Many interior lakes and rivers are crossed by ferries owned and operated by the government. Of course, no service is available between freeze-up and breakup, but the rest of the year, expect daily service from 6 a.m. until at least 10 p.m. Some of the ferries are small, capable of carrying just 2 vehicles, while others can transport up to 50. Passage is free on all these ferries, including the 45-minute sailing across Kootenay Lake between Balfour and Kootenay Bay—the world’s longest free ferry trip.
Driving in Canada
U.S. and International Driver’s Licenses are valid in Canada. All highway signs give distances in kilometers and speeds in kilometers per hour. Unless otherwise posted, the maximum speed limit on the highways is 100 kph (62 mph).
Use of safety belts is mandatory, and motorcyclists must wear helmets. Infants and toddlers weighing up to nine kilograms (20 pounds) must be strapped into an appropriate child’s car seat. Use of a child car seat for larger children weighing 9–18 kilograms (20–40 pounds) is required of British Columbia residents and recommended to nonresidents. Before venturing north of the 49th parallel, U.S. residents should ask their vehicle insurance company for a Canadian Non-resident Inter-provincial Motor Vehicle Liability Insurance Card. You may also be asked to prove vehicle ownership, so carry your vehicle registration form. If you’re involved in an accident with a BC vehicle, contact the nearest Insurance Corporation of British Columbia (ICBC) office, 800/663-3051.
If you’re a member in good standing of an automobile association, take your membership card—the Canadian Automobile Association provides members of related associations full services, including free maps, itineraries, excellent tour books, road and weather condition information, accommodations reservations, travel agency services, and emergency road services. For more information, contact the British Columbia Automobile Association (604/268-5600 or 877/325-8888, www.bcaa.com).
Note: Drinking and driving (with a blood-alcohol level of 0.08 percent or higher) in British Columbia can get you imprisoned for up to five years on a first offense and will cost you your license for at least 12 months.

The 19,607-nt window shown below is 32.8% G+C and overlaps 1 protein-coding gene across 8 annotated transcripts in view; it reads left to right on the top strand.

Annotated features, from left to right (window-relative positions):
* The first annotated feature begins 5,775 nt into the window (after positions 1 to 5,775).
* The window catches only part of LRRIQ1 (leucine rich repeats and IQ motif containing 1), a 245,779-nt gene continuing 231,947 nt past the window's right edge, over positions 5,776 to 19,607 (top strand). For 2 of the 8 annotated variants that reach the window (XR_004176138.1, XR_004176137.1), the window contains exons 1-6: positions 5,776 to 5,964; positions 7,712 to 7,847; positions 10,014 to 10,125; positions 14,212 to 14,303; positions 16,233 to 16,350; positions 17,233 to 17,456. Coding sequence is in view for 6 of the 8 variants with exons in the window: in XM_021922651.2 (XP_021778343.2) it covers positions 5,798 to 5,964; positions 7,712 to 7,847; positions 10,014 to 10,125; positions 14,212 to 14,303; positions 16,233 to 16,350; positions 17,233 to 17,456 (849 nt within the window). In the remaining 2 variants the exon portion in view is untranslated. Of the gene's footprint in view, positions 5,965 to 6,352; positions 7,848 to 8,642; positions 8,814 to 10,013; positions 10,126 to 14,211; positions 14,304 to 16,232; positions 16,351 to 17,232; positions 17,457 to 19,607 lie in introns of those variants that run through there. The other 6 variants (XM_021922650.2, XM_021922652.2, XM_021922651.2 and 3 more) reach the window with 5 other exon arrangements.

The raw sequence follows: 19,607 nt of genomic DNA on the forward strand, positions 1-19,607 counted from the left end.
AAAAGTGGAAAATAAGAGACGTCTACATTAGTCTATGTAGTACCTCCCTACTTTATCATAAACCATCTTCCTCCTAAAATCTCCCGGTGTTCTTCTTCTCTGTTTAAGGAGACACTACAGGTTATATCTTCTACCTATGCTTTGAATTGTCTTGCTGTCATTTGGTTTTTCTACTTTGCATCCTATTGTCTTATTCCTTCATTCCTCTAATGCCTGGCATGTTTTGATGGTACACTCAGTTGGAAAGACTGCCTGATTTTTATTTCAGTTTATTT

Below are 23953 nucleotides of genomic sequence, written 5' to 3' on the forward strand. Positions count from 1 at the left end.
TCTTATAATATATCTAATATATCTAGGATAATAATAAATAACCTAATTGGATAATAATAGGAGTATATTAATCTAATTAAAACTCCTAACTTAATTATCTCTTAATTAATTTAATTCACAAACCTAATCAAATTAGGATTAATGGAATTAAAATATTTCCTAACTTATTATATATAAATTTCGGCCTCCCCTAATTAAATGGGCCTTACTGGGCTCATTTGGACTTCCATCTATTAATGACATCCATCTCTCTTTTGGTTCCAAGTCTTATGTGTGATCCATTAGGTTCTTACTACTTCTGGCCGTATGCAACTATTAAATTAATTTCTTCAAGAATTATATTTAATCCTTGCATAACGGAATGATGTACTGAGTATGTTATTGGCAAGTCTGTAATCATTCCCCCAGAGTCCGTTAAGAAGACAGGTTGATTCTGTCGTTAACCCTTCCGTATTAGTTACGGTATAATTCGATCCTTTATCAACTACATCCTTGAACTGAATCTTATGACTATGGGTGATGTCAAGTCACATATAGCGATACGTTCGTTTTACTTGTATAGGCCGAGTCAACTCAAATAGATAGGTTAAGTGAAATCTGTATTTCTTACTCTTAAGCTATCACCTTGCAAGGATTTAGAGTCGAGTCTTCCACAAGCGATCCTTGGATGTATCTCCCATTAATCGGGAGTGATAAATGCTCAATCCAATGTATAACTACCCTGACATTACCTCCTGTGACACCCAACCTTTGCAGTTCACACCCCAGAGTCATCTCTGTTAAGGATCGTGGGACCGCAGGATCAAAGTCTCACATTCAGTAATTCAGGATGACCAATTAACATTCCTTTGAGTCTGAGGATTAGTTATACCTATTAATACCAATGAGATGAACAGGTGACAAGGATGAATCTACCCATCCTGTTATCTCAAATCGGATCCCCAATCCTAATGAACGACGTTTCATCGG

All major car-rental companies have outlets at Vancouver International Airport, in downtown Vancouver, and in Victoria. Many companies also have cars available in towns and cities throughout the province. Try to book in advance, especially in summer. Expect to pay from $50 a day and $250 a week for a small economy car with unlimited kilometers.
Vehicles can be booked for Canadian pickup through parent companies in the United States or elsewhere using the Web or toll-free numbers. Discount (403/299-1202 or 800/263-2355, www.discountcar.com) is a Canadian company with 200 rental outlets across the country. Their vehicles are kept in service a little longer than the other majors, but they provide excellent rates—even through summer—especially if booked in advance. Other companies include Alamo (800/462-5266, www.alamo.com), Avis (800/974-0808, www.avis.ca), Budget (800/268-8900, www.budget.com), Dollar (800/800-4000, www.dollar.com), Enterprise (800/325-8007, www.enterprise.com), Hertz (800/263-0600, www.hertz.ca), National (800/227-7368, www.nationalcar.com), Rent-a-wreck (800/327-0116, www.rentawreck.ca), and Thrifty (800/847-4389, www.thrifty.com).
RV and Camper Rental
You might consider renting a camper-van or other recreational vehicle for your British Columbia vacation. With one of these apartments-on-wheels, you won’t need to worry about finding accommodations each night. Even the smallest units aren’t cheap, but they can be a good deal for longer-term travel or for families or two couples traveling together. The smallest vans, capable of sleeping two people, start at $150 per day with 100 free kilometers (62 miles) per day. Standard extra charges include insurance, a preparation fee (usually around $50 per rental), a linen/cutlery charge (around $60 pp per trip), and taxes. Major agencies with rental outlets in Vancouver include Cruise Canada (480/464-7300 or 800/327-7799, www.cruisecanada.com) and Go West (604/987-5288 or 800/661-8813, www.go-west.com). Remember to figure in higher ferry charges for crossing to Vancouver Island with an RV.
© Andrew Hempstead, from Moon Western Canada, 3rd Edition